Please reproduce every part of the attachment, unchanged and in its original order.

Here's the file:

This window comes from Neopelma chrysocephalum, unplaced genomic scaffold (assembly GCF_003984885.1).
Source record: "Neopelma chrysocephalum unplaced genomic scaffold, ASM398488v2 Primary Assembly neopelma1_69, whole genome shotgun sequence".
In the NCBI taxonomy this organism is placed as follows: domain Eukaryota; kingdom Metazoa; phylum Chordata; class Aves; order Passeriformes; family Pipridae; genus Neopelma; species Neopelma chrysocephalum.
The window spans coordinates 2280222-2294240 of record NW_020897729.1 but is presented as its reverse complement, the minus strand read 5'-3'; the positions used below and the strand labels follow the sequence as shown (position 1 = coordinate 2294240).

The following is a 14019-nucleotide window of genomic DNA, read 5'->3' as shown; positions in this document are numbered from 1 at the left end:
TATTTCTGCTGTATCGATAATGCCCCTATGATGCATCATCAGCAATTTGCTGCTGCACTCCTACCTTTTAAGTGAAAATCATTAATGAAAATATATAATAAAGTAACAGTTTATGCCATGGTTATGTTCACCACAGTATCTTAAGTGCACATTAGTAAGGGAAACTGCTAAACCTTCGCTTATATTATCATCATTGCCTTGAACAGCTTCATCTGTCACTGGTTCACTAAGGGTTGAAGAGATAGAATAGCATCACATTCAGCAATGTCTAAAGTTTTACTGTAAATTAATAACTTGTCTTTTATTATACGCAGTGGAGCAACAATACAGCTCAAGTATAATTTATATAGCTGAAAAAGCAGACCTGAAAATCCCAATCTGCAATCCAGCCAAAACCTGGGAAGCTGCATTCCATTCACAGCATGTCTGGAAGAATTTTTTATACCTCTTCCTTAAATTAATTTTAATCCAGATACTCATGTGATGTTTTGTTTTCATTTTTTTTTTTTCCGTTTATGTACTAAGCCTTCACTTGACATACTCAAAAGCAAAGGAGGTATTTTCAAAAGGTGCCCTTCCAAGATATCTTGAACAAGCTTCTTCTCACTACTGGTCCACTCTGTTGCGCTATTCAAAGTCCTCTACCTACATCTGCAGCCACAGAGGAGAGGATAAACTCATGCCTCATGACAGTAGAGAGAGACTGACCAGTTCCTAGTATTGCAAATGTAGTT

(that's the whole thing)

This window comes from Neopelma chrysocephalum, unplaced genomic scaffold (assembly GCF_003984885.1).
Source record: "Neopelma chrysocephalum unplaced genomic scaffold, ASM398488v2 Primary Assembly neopelma1_69, whole genome shotgun sequence".
In the NCBI taxonomy this organism is placed as follows: domain Eukaryota; kingdom Metazoa; phylum Chordata; class Aves; order Passeriformes; family Pipridae; genus Neopelma; species Neopelma chrysocephalum.
The window spans coordinates 2280222-2294240 of record NW_020897729.1 but is presented as its reverse complement, the minus strand read 5'-3'; the positions used below and the strand labels follow the sequence as shown (position 1 = coordinate 2294240).

The following is a 14019-nucleotide window of genomic DNA, read 5'->3' as shown; positions in this document are numbered from 1 at the left end:
TATTTCTGCTGTATCGATAATGCCCCTATGATGCATCATCAGCAATTTGCTGCTGCACTCCTACCTTTTAAGTGAAAATCATTAATGAAAATATATAATAAAGTAACAGTTTATGCCATGGTTATGTTCACCACAGTATCTTAAGTGCACATTAGTAAGGGAAACTGCTAAACCTTCGCTTATATTATCATCATTGCCTTGAACAGCTTCATCTGTCACTGGTTCACTAAGGGTTGAAGAGATAGAATAGCATCACATTCAGCAATGTCTAAAGTTTTACTGTAAATTAATAACTTGTCTTTTATTATACGCAGTGGAGCAACAATACAGCTCAAGTATAATTTATATAGCTGAAAAAGCAGACCTGAAAATCCCAATCTGCAATCCAGCCAAAACCTGGGAAGCTGCATTCCATTCACAGCATGTCTGGAAGAATTTTTTATACCTCTTCCTTAAATTAATTTTAATCCAGATACTCATGTGATGTTTTGTTTTCATTTTTTTTTTTTCCGTTTATGTACTAAGCCTTCACTTGACATACTCAAAAGCAAAGGAGGTATTTTCAAAAGGTGCCCTTCCAAGATATCTTGAACAAGCTTCTTCTCACTACTGGTCCACTCTGTTGCGCTATTCAAAGTCCTCTACCTACATCTGCAGCCACAGAGGAGAGGATAAACTCATGCCTCATGACAGTAGAGAGAGACTGACCAGTTCCTAGTATTGCAAATGTAGTT